Critical, But Overlooked: Ethics Is a Tough Sell to Funders. Is That About to Change?

Donald Trump's election, helped along by an avalanche of misinformation and fake news, has turned out to be a fundraising boon for nonprofit journalism outlets. Given that his new administration now features an unprecedented tangle of conflicts of interest—involving Trump, his family, and key members of his cabinet—might the field of ethics also receive a philanthropic boost?

That would certainly be good news for nonprofits and academic centers in this space, which have traditionally struggled to find funding. Bioethics has been the best-funded corner of the ethics world, but still not one that attracts a lot of major grants funding. For example, the Foundation Center database—which often misses big grants, for sure—lists fewer than five grants over $100,000 made for bioethics in 2014 and 2015. Professional ethics, which covers conflicts of interest for public officials, among many other sectors, isn't even a topic that the Foundation Center tracks.

Strong ethics may be all important to the healthy functioning of American society, but this is an area that's historically fallen through the cracks of foundation grantmaking programs. Fundraisers for ethics work routinely have to shoehorn their proposals to fit into the issue areas that foundations do care about, like public health or campaign finance reform. Individual donors play a critical role in supporting ethics research, but contributors interested in this area are hardly plentiful. If you search "ethics" in the Lilly School donor base of gifts of a million dollars and up, you'll get a mere five results. 

Recently, some big money has been flowing to address the ethical issues raised by artificial intelligence, as we've reported. For example, Carnegie Mellon landed a $10 million gift last fall from the law firm K&L Gates to study ethics and computational technologies. Funders are also backing other ethics researchers grappling with AI. 

AI is much in the news right now, and ethics giving often follows headlines. A few years back, after the financial crisis, business schools received a string of gifts aimed at teaching ethics to tomorrow's executives and financiers. But as memory of the financial crisis faded, so did this stream of money.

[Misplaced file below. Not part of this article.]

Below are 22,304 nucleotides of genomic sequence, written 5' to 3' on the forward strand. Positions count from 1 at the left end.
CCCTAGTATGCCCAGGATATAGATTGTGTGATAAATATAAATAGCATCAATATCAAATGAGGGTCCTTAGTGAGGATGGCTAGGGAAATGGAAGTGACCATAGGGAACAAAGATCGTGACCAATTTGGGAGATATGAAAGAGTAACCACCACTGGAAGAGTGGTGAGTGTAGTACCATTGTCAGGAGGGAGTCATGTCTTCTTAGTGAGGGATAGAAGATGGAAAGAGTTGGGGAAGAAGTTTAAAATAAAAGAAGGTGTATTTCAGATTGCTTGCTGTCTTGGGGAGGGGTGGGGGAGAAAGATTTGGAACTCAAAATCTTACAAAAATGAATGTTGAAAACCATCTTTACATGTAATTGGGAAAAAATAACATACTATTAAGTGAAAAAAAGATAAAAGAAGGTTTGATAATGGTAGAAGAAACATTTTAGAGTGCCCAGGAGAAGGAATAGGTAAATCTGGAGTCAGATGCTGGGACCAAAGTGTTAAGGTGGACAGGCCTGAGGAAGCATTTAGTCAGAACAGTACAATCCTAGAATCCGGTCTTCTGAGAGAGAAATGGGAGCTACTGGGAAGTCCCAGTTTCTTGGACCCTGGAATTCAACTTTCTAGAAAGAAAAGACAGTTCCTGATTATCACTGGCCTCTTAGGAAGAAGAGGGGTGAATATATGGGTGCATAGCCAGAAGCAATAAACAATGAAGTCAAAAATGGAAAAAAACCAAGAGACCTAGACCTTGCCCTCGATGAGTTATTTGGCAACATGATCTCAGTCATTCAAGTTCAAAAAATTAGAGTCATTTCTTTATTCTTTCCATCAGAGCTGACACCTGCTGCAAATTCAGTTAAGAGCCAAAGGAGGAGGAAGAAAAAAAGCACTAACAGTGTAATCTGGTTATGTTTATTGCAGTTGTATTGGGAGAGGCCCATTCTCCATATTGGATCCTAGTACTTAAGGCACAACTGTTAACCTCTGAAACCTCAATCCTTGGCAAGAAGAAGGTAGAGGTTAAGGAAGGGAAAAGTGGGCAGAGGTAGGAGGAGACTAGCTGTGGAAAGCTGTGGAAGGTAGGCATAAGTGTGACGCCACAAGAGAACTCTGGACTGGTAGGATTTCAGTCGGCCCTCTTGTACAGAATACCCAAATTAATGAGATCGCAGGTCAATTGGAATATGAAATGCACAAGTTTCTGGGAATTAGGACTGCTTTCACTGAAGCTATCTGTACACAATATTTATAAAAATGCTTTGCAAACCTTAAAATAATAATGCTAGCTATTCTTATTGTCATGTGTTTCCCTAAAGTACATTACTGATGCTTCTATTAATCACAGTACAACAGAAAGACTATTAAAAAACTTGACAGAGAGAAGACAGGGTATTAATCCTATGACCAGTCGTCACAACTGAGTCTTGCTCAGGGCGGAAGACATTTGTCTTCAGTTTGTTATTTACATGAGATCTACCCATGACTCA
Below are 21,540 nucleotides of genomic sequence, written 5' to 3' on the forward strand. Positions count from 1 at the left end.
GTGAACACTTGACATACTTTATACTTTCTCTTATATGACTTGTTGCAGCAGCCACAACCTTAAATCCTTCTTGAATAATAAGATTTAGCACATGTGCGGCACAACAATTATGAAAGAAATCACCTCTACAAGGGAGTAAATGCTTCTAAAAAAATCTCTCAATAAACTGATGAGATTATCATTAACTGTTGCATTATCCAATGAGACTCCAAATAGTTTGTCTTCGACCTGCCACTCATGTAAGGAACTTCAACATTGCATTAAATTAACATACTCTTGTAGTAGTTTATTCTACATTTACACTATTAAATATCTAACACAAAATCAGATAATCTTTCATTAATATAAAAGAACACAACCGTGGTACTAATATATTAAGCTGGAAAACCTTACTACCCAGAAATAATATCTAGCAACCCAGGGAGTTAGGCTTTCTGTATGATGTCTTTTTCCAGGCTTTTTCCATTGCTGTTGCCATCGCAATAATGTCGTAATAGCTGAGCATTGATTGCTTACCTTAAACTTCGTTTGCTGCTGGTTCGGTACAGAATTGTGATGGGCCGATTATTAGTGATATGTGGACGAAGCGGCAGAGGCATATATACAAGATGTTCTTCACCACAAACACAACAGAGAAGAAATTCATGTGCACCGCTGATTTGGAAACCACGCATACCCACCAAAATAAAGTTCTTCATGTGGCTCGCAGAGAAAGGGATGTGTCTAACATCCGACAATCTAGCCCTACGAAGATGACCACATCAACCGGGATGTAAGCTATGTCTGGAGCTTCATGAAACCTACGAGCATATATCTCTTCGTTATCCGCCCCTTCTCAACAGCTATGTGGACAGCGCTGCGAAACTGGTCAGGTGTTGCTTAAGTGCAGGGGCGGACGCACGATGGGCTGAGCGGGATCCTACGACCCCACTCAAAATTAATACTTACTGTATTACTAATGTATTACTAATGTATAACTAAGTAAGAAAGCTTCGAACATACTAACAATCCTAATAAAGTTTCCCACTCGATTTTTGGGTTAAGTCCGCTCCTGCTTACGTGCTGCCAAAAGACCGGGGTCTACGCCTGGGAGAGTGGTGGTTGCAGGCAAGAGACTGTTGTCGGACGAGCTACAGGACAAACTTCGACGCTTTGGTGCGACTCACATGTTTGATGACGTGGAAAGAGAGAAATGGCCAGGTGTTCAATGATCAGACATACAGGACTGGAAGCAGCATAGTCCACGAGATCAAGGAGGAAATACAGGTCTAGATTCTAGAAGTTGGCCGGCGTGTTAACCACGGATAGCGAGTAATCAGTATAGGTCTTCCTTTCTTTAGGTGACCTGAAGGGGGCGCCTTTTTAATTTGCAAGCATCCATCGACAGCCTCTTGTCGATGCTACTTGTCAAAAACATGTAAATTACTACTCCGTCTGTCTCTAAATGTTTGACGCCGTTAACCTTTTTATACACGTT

Lately, most campus ethics gifts we see are one-off affairs. They tend to come from alumni donors with a personal interest in ethics, like the $5 million that Washington College landed in 2014 to create a new ethics program, or the $75 million gift that the University of Texas Health Science Center at Houston received in 2015, some of which went to support its Center for Humanities and Ethics.  

Which brings us to news out of Dallas, where the Cary M. Maguire Center for Ethics and Public Responsibility at Southern Methodist University (SMU) recently received a $2 million dollar donation from trustee emeritus and founder Cary M. Maguire. The gift will endow the center's directorship in honor of founding director William F. May.

SMU has been a magnet of some pretty impressive gifts over the past two years. In March 2015, it received the largest gift in its history—$45 million from the Dallas-based Meadows Foundation, earmarked for the on-campus Meadows Museum and the school’s Meadows School of the Arts.

The school's Dedman School of Law, meanwhile, received $2 million from law alumna and emeritus faculty member Ellen K. Solender to endow a faculty chair in women and the law, while last year, it netted $3.5 million from the Charles Koch Foundation to launch the new Deason Family Criminal Justice Reform Center.

As for Cary M. Maguire's $2 million ethics gift, a closer look at the donor himself is certainly in order.

Maguire is president and CEO of Maguire Oil Co. and chairman of Components of America and Staco Systems Inc. More to the matter at hand, Maguire has been a consistent supporter of ethics-related causes. In 2012, he endowed the American College Cary M. Maguire Center for Ethics in Financial Services in Bryn Mawr, Pennsylvania for $2.5 million. He currently serves on its advisory board.

His cumulative giving to SMU, meanwhile, stood at nearly $9 million prior to this most recent gift.

It's worth noting that Maguire's interest in ethics is rooted in his work in the financial services industry. Given the fact that many Trump appointees have close ties to the sectors they're supposed to monitor—Goldman Sachs, anyone?—it isn't much of a stretch to assume that he'll be paying close attention the next four years.

Indeed, if reporting persists out of Trump's Washington regarding conflicts of interest, it seems likely that the ethics field writ large will get a Trump bump when it comes to fundraising.